For the second time, Karl Held plays law student David Gideon. He will continue to play this role seven more times, for a total of nine. Submitted by gracep, 11/30/2010.
+ Also this was the first time an actor that was Perry's client returned as the same character. Added by H. Mason 11/11/14
According to Wikipedia, Constance Towers attended the Julliard music school. So I suppose that she did her own singing for the episode (which I rather like). Ed Zoerner, 5/17/2011.
+ This will be the first of five appearances for this Constance, who is not to be confused with the other Constance (Ford), despite sharing the same name, similar hair styles and - IMHO - appearances. Miss Towers is younger (objectively), better looking (subjectively), and doesn't always play a grump. Submitted by Notcom, 122015.
Music Alert: The music playing in the scene where Perry discovers the tape in Bongo's room is "A Walk in the Black Forest" by Horst Jankowski. It reached #1 on the US easy listening chart, #12 on the US Billboard Hot 100, and #3 on the UK Singles Chart, in 1965! How many times has a major hit song appeared on TV four years before it charted? Mr. Kessel is credited with all the incidental music. Did Horst lift it from Barney, or vice versa? One of the great TV music mysteries of all time, in my humble opinion. Submitted my Masonite, 6/27/2011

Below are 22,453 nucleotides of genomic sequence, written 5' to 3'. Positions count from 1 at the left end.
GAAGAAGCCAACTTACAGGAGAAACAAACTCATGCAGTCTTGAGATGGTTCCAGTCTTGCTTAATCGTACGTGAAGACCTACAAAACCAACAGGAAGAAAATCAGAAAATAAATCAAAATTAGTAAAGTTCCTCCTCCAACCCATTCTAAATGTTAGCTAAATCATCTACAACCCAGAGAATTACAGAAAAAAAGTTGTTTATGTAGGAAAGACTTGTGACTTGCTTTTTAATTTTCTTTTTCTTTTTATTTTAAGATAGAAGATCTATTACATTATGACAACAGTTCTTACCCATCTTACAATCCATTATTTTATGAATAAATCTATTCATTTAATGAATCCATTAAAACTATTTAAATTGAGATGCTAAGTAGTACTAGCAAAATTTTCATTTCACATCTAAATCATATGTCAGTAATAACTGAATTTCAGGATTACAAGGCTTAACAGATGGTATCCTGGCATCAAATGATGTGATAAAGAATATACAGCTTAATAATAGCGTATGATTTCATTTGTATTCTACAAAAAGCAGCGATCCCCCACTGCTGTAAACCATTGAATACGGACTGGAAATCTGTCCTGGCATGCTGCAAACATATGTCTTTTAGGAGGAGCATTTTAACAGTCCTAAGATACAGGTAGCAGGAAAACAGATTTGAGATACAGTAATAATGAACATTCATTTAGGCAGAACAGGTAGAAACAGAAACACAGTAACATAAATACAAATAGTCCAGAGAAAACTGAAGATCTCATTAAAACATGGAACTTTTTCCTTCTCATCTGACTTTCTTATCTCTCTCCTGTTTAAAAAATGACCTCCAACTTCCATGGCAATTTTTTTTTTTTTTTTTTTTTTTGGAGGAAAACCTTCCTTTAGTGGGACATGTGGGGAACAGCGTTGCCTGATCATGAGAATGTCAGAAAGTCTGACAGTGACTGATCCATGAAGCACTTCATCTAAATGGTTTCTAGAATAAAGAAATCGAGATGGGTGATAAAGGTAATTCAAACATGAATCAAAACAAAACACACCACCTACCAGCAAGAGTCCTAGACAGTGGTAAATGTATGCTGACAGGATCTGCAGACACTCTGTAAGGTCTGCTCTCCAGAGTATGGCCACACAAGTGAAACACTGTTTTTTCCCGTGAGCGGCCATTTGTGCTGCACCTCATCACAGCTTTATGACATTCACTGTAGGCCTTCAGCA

->This is indeed very strange. Perhaps this episode should be titled "The Case of the Stolen Melody"! 65tosspowertrap, 8/9/2013
A plausible history of 'Eine Schwarzwaldfahrt' and lawyers: Per forgottenhits60s.blogspot's November 13, 2013 post here, which lists 4 1961-1962 US TV shows that used Horst Jankowski's memorable tune, he had ignorantly sold the rights to his tune (and 3 others) for 125 Deutsch Marks "which seemed OK at the time". Per this page, in 1961 there were about 4 Deutsch Marks to the US dollar. The entire forgottenhits article is worth reading before you sell your next big hit. (It took Jankowski 7 years and lots of money before he got the rights back, and he ultimately earned nothing from his #1 hit.) Submitted by (lowercase, with a comma and period) masonite, 03/09/19.